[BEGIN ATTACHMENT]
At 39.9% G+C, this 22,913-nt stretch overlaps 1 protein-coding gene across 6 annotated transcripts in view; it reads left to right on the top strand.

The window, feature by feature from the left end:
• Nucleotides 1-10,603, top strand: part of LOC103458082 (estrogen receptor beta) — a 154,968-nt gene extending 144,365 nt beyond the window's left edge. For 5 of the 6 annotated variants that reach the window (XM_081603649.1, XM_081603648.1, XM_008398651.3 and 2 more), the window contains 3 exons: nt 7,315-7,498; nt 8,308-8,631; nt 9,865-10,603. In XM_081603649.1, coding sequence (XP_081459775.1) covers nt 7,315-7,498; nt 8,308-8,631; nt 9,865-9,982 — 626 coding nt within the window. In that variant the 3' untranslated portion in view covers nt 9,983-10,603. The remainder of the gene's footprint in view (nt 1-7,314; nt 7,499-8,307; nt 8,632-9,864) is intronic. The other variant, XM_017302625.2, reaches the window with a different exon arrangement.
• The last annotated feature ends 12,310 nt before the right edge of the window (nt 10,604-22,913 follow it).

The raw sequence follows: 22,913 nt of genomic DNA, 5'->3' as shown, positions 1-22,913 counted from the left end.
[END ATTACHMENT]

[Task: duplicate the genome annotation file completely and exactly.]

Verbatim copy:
At 39.9% G+C, this 22,913-nt stretch overlaps 1 protein-coding gene across 6 annotated transcripts in view; it reads left to right on the top strand.

The window, feature by feature from the left end:
• Nucleotides 1-10,603, top strand: part of LOC103458082 (estrogen receptor beta) — a 154,968-nt gene extending 144,365 nt beyond the window's left edge. For 5 of the 6 annotated variants that reach the window (XM_081603649.1, XM_081603648.1, XM_008398651.3 and 2 more), the window contains 3 exons: nt 7,315-7,498; nt 8,308-8,631; nt 9,865-10,603. In XM_081603649.1, coding sequence (XP_081459775.1) covers nt 7,315-7,498; nt 8,308-8,631; nt 9,865-9,982 — 626 coding nt within the window. In that variant the 3' untranslated portion in view covers nt 9,983-10,603. The remainder of the gene's footprint in view (nt 1-7,314; nt 7,499-8,307; nt 8,632-9,864) is intronic. The other variant, XM_017302625.2, reaches the window with a different exon arrangement.
• The last annotated feature ends 12,310 nt before the right edge of the window (nt 10,604-22,913 follow it).

The raw sequence follows: 22,913 nt of genomic DNA, 5'->3' as shown, positions 1-22,913 counted from the left end.